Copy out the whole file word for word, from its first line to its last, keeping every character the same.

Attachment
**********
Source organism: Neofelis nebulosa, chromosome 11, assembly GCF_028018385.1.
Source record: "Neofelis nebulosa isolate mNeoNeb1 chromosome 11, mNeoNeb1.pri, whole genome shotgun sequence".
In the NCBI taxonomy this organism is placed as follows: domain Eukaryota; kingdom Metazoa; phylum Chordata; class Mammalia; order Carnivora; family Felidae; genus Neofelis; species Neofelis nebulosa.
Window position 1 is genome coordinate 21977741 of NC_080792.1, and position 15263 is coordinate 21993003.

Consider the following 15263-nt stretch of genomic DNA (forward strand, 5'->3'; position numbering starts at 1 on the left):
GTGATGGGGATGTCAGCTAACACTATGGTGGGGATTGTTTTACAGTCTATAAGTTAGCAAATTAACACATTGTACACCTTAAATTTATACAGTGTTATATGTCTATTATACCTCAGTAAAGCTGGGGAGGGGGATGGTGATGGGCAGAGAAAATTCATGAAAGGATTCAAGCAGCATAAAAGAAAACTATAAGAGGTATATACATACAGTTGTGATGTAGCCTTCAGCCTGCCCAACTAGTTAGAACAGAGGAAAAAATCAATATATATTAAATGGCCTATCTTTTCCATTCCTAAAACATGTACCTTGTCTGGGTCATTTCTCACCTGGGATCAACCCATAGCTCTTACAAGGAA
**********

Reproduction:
Source organism: Neofelis nebulosa, chromosome 11, assembly GCF_028018385.1.
Source record: "Neofelis nebulosa isolate mNeoNeb1 chromosome 11, mNeoNeb1.pri, whole genome shotgun sequence".
In the NCBI taxonomy this organism is placed as follows: domain Eukaryota; kingdom Metazoa; phylum Chordata; class Mammalia; order Carnivora; family Felidae; genus Neofelis; species Neofelis nebulosa.
Window position 1 is genome coordinate 21977741 of NC_080792.1, and position 15263 is coordinate 21993003.

Consider the following 15263-nt stretch of genomic DNA (forward strand, 5'->3'; position numbering starts at 1 on the left):
GTGATGGGGATGTCAGCTAACACTATGGTGGGGATTGTTTTACAGTCTATAAGTTAGCAAATTAACACATTGTACACCTTAAATTTATACAGTGTTATATGTCTATTATACCTCAGTAAAGCTGGGGAGGGGGATGGTGATGGGCAGAGAAAATTCATGAAAGGATTCAAGCAGCATAAAAGAAAACTATAAGAGGTATATACATACAGTTGTGATGTAGCCTTCAGCCTGCCCAACTAGTTAGAACAGAGGAAAAAATCAATATATATTAAATGGCCTATCTTTTCCATTCCTAAAACATGTACCTTGTCTGGGTCATTTCTCACCTGGGATCAACCCATAGCTCTTACAAGGAA